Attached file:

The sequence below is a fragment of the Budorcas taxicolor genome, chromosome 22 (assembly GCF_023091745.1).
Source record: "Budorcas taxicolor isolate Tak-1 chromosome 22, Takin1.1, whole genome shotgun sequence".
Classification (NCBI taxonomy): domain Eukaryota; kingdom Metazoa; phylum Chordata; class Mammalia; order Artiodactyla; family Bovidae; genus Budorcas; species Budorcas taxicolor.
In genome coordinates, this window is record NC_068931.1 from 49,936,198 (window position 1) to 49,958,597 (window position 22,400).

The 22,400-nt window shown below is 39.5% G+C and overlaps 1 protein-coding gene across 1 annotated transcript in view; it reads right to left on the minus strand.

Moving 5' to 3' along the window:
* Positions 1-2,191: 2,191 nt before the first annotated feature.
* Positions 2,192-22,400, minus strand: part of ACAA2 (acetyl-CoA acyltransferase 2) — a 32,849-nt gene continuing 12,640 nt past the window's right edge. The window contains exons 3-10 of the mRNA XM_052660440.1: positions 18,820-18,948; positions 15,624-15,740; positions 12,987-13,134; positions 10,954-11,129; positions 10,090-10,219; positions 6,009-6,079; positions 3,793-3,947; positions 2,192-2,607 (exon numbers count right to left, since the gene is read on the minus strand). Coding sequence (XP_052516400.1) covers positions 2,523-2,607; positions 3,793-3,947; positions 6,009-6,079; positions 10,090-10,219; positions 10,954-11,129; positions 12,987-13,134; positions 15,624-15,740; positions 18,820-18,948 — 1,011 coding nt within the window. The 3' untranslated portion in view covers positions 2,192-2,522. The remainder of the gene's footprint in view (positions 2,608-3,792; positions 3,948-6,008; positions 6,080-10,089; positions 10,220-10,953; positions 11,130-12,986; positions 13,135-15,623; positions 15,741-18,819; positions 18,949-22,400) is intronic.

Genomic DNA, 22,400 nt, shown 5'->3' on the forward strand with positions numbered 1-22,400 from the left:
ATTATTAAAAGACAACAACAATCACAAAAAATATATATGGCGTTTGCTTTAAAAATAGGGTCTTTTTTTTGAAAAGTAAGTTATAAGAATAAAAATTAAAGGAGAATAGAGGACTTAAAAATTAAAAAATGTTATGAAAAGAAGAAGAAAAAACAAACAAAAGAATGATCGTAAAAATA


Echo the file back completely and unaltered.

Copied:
The sequence below is a fragment of the Budorcas taxicolor genome, chromosome 22 (assembly GCF_023091745.1).
Source record: "Budorcas taxicolor isolate Tak-1 chromosome 22, Takin1.1, whole genome shotgun sequence".
Classification (NCBI taxonomy): domain Eukaryota; kingdom Metazoa; phylum Chordata; class Mammalia; order Artiodactyla; family Bovidae; genus Budorcas; species Budorcas taxicolor.
In genome coordinates, this window is record NC_068931.1 from 49,936,198 (window position 1) to 49,958,597 (window position 22,400).

The 22,400-nt window shown below is 39.5% G+C and overlaps 1 protein-coding gene across 1 annotated transcript in view; it reads right to left on the minus strand.

Moving 5' to 3' along the window:
* Positions 1-2,191: 2,191 nt before the first annotated feature.
* Positions 2,192-22,400, minus strand: part of ACAA2 (acetyl-CoA acyltransferase 2) — a 32,849-nt gene continuing 12,640 nt past the window's right edge. The window contains exons 3-10 of the mRNA XM_052660440.1: positions 18,820-18,948; positions 15,624-15,740; positions 12,987-13,134; positions 10,954-11,129; positions 10,090-10,219; positions 6,009-6,079; positions 3,793-3,947; positions 2,192-2,607 (exon numbers count right to left, since the gene is read on the minus strand). Coding sequence (XP_052516400.1) covers positions 2,523-2,607; positions 3,793-3,947; positions 6,009-6,079; positions 10,090-10,219; positions 10,954-11,129; positions 12,987-13,134; positions 15,624-15,740; positions 18,820-18,948 — 1,011 coding nt within the window. The 3' untranslated portion in view covers positions 2,192-2,522. The remainder of the gene's footprint in view (positions 2,608-3,792; positions 3,948-6,008; positions 6,080-10,089; positions 10,220-10,953; positions 11,130-12,986; positions 13,135-15,623; positions 15,741-18,819; positions 18,949-22,400) is intronic.

Genomic DNA, 22,400 nt, shown 5'->3' on the forward strand with positions numbered 1-22,400 from the left:
ATTATTAAAAGACAACAACAATCACAAAAAATATATATGGCGTTTGCTTTAAAAATAGGGTCTTTTTTTTGAAAAGTAAGTTATAAGAATAAAAATTAAAGGAGAATAGAGGACTTAAAAATTAAAAAATGTTATGAAAAGAAGAAGAAAAAACAAACAAAAGAATGATCGTAAAAATA